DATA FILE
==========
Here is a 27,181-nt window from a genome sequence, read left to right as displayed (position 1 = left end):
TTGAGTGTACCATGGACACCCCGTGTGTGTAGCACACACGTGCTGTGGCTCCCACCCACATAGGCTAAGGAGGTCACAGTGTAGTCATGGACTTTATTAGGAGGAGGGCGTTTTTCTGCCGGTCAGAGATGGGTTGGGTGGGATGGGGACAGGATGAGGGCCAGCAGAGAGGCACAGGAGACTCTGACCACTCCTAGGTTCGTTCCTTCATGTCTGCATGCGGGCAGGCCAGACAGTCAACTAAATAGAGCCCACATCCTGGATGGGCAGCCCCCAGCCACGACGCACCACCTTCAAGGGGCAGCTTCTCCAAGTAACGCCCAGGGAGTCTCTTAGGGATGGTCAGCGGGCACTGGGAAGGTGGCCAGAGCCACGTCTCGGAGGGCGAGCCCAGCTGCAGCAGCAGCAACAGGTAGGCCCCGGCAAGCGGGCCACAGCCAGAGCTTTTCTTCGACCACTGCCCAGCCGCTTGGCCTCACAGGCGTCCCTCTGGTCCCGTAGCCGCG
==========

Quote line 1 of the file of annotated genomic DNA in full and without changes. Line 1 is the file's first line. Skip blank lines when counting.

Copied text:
Here is a 27,181-nt window from a genome sequence, read left to right as displayed (position 1 = left end):